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Cryopreserved human embryos in Canada and their availability for research.

https://arctichealth.org/en/permalink/ahliterature182485
Source
J Obstet Gynaecol Can. 2003 Dec;25(12):1026-31
Publication Type
Article
Date
Dec-2003
Author
Françoise Baylis
Brenda Beagan
Josephine Johnston
Natalie Ram
Author Affiliation
Department of Bioethics, Dalhousie University, Halifax, Nova Scotia, Canada.
Source
J Obstet Gynaecol Can. 2003 Dec;25(12):1026-31
Date
Dec-2003
Language
English
Publication Type
Article
Keywords
Canada
Cryopreservation
Embryo Research
Humans
Organ Preservation
Questionnaires
Reproductive Techniques, Assisted
Abstract
To determine the number of cryopreserved human embryos at all Canadian in vitro fertilization (IVF) clinics, the number of these embryos that have been donated to research, and the consent processes regarding the disposition of embryos no longer required for reproductive purposes.
A questionnaire was mailed to 24 fertility clinics identified as conducting IVF and cryopreservation, inviting completion of the questionnaire by telephone. Thirteen clinics (response rate 54%) completed the survey.
As of August 2003, all 13 clinics cryopreserve embryos not required for intrauterine transfer; in total, 15,615 embryos are currently in storage in these clinics. Nine clinics specifically offer patients the option of donating embryos to research; in total, 299 embryos have been allocated for research, about 2% of all embryos stored by these 13 clinics. All 9 clinics routinely seek consent for research use of embryos, with 7 clinics currently using such embryos for research to improve clinic practices.
The results highlight the difficulties of gathering accurate data on assisted human reproduction and related research in a context where there is no legislation governing these practices. Nonetheless, the data suggest there are very few cryopreserved embryos in Canada available for research and that even fewer of these may be potentially eligible for research due to incomplete or inadequate consent processes.
PubMed ID
14663537 View in PubMed
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Discomfort, judgment, and health care for queers.

https://arctichealth.org/en/permalink/ahliterature118680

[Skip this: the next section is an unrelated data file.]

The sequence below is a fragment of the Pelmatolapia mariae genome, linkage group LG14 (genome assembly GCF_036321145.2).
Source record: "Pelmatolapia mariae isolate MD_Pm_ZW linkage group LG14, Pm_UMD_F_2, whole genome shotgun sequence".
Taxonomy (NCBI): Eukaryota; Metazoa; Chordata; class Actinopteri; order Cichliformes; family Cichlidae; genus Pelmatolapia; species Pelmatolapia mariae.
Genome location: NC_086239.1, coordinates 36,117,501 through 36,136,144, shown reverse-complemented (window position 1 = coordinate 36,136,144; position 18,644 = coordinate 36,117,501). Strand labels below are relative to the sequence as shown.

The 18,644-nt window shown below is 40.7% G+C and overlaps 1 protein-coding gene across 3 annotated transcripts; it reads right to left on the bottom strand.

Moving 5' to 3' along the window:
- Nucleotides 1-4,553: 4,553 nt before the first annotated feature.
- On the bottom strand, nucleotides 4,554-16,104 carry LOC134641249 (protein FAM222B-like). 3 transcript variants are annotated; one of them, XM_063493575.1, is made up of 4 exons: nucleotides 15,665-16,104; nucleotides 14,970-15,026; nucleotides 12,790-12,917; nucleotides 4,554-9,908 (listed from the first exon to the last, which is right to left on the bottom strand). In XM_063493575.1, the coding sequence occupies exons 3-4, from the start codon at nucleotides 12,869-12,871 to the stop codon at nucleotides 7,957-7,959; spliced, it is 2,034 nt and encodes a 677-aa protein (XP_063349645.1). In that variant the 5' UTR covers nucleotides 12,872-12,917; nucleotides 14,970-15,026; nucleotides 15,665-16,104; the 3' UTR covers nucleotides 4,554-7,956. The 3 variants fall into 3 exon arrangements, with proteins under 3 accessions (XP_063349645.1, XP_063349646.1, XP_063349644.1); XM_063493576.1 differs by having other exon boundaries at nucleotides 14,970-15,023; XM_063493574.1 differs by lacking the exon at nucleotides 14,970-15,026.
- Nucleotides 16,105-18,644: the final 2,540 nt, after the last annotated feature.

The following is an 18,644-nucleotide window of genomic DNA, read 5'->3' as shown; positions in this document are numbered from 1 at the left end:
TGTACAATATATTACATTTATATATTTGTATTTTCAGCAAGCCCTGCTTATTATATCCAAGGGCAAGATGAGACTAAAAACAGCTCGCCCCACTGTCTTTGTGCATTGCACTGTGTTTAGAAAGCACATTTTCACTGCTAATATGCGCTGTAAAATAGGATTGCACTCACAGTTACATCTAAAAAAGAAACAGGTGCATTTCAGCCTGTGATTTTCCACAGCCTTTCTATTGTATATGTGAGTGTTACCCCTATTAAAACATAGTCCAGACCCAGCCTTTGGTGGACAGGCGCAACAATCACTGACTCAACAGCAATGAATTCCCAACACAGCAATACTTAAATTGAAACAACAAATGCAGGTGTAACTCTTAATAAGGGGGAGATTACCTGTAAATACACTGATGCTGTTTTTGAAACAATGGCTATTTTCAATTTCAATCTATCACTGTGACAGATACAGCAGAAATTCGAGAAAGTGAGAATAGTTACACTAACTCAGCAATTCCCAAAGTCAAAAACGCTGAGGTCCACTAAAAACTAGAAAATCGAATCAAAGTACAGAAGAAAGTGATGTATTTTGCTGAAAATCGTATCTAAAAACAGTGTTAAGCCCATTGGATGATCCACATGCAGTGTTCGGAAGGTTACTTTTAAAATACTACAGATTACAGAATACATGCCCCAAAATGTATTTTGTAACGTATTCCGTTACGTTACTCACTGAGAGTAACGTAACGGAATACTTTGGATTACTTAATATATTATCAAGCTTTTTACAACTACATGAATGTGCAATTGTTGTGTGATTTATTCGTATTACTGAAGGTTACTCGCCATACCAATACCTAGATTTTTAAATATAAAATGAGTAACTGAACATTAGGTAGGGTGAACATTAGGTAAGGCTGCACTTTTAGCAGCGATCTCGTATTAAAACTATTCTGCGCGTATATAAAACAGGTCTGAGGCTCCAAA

Source
J Bioeth Inq. 2012 Jun;9(2):149-60
Publication Type
Article
Date
Jun-2012
Author
Ami Harbin
Brenda Beagan
Lisa Goldberg
Author Affiliation
Dalhousie University, Halifax, Nova Scotia, Canada. amiharbin@dal.ca
Source
J Bioeth Inq. 2012 Jun;9(2):149-60
Date
Jun-2012
Language
English
Publication Type
Article
Keywords
Adult
Aged
Bisexuality
Canada
Cultural Competency
Family Practice
Female
Homosexuality, Female
Humans
Male
Middle Aged
Narration
Physician-Patient Relations
Qualitative Research
Transgendered Persons
Women's health
Abstract
This paper draws on findings from qualitative interviews with queer and trans patients and with physicians providing care to queer and trans patients in Halifax, Nova Scotia, Canada, to explore how routine practices of health care can perpetuate or challenge the marginalization of queers. One of the most common "measures" of improved cultural competence in health care practice is self-reported increases in confidence and comfort, though it seems unlikely that an increase in physician comfort levels with queer and trans patients will necessarily mean better health care for queers. More attention to current felt discomfort in patient-provider encounters is required. Policies and practices that avoid discomfort at all costs are not always helpful for care, and experiences of shared discomfort in queer health contexts are not always harmful.
PubMed ID
23180258 View in PubMed
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Values that matter, barriers that interfere: the struggle of Canadian nurses to enact their values.

https://arctichealth.org/en/permalink/ahliterature158756
Source
Can J Nurs Res. 2007 Dec;39(4):37-57
Publication Type
Article
Date
Dec-2007
Author
Brenda Beagan
Carolyn Ells
Author Affiliation
School of Occupational Therapy, Dalhousie University, Halifax, Nova Scotia, Canada.
Source
Can J Nurs Res. 2007 Dec;39(4):37-57
Date
Dec-2007
Language
English
Publication Type
Article
Keywords
Adult
Aged
Canada
Conflict (Psychology)
Ethics, Professional
Female
Humans
Male
Middle Aged
Nurses
Abstract
Qualitative interviews were conducted with 20 nurses in a Canadian city to explore the moral experience of nurses in their working lives. The participants were asked what they valued in their profession and how well their work lives enabled them act on their values. Almost uniformly, they expressed commitment to the values of helping others, caring, making a difference, patient-centredness, advocacy, professional integrity, holistic care, and sharing knowledge for patient empowerment. They identified several challenges and frustrations experienced in attempting to enact these values. System-level challenges included professional hierarchies, organizational structures, issues in the health-care system, and power dynamics. Removing these barriers cannot be left to nurses alone. It requires complex, wide-ranging strategies: system change, power restructuring, and the creation of ethical climates and cultures that support values that are essential to good patient care.
Notes
ReprintIn: Can J Nurs Res. 2009 Mar;41(1):86-10719485047
PubMed ID
18277787 View in PubMed
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